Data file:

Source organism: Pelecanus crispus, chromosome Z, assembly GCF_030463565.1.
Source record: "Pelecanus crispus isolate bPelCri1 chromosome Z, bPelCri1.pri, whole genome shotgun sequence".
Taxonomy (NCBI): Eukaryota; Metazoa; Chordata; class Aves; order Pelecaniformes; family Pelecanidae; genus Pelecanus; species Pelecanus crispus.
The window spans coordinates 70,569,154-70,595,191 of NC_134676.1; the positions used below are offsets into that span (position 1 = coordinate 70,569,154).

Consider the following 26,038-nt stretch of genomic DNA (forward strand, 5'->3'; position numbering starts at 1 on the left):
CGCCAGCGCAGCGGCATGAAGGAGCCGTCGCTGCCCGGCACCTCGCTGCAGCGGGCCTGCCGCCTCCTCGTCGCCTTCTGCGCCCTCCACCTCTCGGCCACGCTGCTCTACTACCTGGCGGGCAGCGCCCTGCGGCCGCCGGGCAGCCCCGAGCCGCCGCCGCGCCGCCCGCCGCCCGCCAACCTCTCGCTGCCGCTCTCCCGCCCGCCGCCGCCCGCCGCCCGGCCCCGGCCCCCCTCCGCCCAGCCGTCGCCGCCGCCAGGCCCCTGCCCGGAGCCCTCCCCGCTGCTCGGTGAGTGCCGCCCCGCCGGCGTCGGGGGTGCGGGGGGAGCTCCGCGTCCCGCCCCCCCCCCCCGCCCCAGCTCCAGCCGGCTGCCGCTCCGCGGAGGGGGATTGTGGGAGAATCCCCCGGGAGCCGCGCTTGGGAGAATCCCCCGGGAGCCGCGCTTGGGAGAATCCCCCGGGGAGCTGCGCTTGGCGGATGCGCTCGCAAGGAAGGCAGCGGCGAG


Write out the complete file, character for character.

Source organism: Pelecanus crispus, chromosome Z, assembly GCF_030463565.1.
Source record: "Pelecanus crispus isolate bPelCri1 chromosome Z, bPelCri1.pri, whole genome shotgun sequence".
Taxonomy (NCBI): Eukaryota; Metazoa; Chordata; class Aves; order Pelecaniformes; family Pelecanidae; genus Pelecanus; species Pelecanus crispus.
The window spans coordinates 70,569,154-70,595,191 of NC_134676.1; the positions used below are offsets into that span (position 1 = coordinate 70,569,154).

Consider the following 26,038-nt stretch of genomic DNA (forward strand, 5'->3'; position numbering starts at 1 on the left):
CGCCAGCGCAGCGGCATGAAGGAGCCGTCGCTGCCCGGCACCTCGCTGCAGCGGGCCTGCCGCCTCCTCGTCGCCTTCTGCGCCCTCCACCTCTCGGCCACGCTGCTCTACTACCTGGCGGGCAGCGCCCTGCGGCCGCCGGGCAGCCCCGAGCCGCCGCCGCGCCGCCCGCCGCCCGCCAACCTCTCGCTGCCGCTCTCCCGCCCGCCGCCGCCCGCCGCCCGGCCCCGGCCCCCCTCCGCCCAGCCGTCGCCGCCGCCAGGCCCCTGCCCGGAGCCCTCCCCGCTGCTCGGTGAGTGCCGCCCCGCCGGCGTCGGGGGTGCGGGGGGAGCTCCGCGTCCCGCCCCCCCCCCCCGCCCCAGCTCCAGCCGGCTGCCGCTCCGCGGAGGGGGATTGTGGGAGAATCCCCCGGGAGCCGCGCTTGGGAGAATCCCCCGGGAGCCGCGCTTGGGAGAATCCCCCGGGGAGCTGCGCTTGGCGGATGCGCTCGCAAGGAAGGCAGCGGCGAG